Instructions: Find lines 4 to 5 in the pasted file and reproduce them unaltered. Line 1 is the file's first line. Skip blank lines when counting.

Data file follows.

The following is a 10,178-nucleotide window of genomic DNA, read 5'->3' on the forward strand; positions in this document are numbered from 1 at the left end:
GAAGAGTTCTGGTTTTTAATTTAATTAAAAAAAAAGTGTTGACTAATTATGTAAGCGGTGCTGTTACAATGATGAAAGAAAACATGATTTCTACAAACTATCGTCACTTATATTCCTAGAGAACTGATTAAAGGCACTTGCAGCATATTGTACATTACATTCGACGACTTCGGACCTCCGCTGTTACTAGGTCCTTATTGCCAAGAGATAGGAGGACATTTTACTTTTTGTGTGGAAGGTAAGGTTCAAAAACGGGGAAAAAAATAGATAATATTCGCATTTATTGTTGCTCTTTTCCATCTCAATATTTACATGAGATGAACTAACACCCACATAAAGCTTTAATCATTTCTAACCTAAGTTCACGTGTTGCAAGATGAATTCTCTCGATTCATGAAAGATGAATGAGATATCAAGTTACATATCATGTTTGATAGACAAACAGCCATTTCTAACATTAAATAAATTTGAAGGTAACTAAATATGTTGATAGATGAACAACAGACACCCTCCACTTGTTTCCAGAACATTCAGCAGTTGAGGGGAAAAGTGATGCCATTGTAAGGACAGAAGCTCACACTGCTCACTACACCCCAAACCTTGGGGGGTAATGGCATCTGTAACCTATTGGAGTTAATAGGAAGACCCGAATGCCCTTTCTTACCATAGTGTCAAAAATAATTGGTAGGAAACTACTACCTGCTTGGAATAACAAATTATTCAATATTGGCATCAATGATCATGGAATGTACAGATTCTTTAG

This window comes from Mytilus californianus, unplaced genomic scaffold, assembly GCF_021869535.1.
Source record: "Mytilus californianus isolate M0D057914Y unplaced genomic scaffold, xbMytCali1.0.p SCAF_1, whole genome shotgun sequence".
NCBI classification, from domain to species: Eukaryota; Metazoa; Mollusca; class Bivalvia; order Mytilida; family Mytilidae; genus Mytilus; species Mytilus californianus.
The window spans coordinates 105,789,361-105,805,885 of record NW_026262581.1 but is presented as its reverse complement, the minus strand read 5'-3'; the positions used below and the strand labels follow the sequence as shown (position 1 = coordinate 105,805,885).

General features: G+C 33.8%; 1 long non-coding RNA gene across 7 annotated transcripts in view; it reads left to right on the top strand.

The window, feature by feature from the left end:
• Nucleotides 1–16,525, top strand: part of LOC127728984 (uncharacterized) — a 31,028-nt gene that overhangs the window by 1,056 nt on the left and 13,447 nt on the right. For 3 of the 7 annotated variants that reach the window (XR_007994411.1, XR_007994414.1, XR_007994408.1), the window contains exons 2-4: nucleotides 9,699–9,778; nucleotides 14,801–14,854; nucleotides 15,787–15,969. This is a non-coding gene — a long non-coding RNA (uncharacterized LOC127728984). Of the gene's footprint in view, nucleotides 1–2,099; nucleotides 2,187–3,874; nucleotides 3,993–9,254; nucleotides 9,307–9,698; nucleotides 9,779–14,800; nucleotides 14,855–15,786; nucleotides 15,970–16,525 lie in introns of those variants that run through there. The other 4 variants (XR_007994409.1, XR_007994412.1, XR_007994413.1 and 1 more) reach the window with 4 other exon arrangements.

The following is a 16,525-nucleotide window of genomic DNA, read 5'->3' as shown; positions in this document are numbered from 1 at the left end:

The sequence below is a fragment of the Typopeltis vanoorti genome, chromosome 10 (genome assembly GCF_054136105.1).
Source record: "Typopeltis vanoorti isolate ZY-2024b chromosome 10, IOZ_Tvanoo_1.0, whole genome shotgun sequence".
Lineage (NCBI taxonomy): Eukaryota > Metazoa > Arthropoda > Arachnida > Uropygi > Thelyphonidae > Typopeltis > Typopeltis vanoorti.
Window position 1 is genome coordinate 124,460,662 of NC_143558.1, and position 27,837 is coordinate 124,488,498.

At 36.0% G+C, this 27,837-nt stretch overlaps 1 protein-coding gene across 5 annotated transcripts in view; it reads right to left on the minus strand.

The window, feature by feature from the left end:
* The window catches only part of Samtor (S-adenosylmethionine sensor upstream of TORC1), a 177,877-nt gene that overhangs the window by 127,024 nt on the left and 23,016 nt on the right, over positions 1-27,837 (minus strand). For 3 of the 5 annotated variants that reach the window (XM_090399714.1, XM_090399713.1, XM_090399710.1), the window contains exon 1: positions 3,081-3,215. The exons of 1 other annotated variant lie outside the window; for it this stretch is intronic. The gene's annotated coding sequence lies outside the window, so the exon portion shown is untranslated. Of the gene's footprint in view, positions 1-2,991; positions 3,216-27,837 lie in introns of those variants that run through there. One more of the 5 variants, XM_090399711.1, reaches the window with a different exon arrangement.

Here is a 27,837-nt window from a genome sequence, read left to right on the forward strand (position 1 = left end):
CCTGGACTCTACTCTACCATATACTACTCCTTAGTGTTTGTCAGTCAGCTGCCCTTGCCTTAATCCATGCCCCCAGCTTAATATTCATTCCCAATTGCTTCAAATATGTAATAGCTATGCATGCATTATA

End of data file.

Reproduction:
Source record: "Mytilus californianus isolate M0D057914Y unplaced genomic scaffold, xbMytCali1.0.p SCAF_1, whole genome shotgun sequence".
NCBI classification, from domain to species: Eukaryota; Metazoa; Mollusca; class Bivalvia; order Mytilida; family Mytilidae; genus Mytilus; species Mytilus californianus.